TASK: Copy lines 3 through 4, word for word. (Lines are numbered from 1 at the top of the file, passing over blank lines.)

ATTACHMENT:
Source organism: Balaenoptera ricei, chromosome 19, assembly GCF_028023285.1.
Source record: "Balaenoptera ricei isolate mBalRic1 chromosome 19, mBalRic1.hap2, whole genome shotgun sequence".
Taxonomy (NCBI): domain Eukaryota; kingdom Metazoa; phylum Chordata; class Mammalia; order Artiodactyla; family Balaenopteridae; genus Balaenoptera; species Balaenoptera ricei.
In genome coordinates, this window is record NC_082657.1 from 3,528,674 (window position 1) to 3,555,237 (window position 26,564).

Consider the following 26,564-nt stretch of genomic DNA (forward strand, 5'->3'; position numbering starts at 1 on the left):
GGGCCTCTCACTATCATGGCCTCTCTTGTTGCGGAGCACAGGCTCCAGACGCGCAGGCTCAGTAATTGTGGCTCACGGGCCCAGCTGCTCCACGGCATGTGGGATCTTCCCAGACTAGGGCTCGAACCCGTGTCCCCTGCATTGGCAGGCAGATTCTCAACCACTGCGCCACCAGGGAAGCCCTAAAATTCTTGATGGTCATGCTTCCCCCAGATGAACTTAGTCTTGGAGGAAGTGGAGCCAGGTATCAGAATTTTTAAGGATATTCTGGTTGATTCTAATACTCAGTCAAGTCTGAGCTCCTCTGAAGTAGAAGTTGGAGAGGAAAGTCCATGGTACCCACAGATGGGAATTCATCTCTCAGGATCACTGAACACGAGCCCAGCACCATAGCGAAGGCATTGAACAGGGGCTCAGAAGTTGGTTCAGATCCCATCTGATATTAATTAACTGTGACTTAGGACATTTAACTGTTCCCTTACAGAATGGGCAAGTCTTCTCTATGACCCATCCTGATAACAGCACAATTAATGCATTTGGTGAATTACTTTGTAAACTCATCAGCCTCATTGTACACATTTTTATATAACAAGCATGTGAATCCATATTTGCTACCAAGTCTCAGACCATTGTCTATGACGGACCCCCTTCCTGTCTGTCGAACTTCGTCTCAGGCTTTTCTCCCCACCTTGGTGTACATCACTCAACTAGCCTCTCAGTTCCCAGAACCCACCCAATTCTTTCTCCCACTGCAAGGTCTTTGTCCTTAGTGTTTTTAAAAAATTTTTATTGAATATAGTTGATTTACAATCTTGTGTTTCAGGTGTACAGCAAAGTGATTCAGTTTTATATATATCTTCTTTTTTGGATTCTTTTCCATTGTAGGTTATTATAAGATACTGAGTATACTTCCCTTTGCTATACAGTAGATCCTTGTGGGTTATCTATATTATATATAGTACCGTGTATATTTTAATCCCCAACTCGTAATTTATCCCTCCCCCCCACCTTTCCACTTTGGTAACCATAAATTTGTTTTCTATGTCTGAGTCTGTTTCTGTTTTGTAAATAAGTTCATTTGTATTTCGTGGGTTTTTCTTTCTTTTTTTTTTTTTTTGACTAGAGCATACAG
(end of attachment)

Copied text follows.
Taxonomy (NCBI): domain Eukaryota; kingdom Metazoa; phylum Chordata; class Mammalia; order Artiodactyla; family Balaenopteridae; genus Balaenoptera; species Balaenoptera ricei.
In genome coordinates, this window is record NC_082657.1 from 3,528,674 (window position 1) to 3,555,237 (window position 26,564).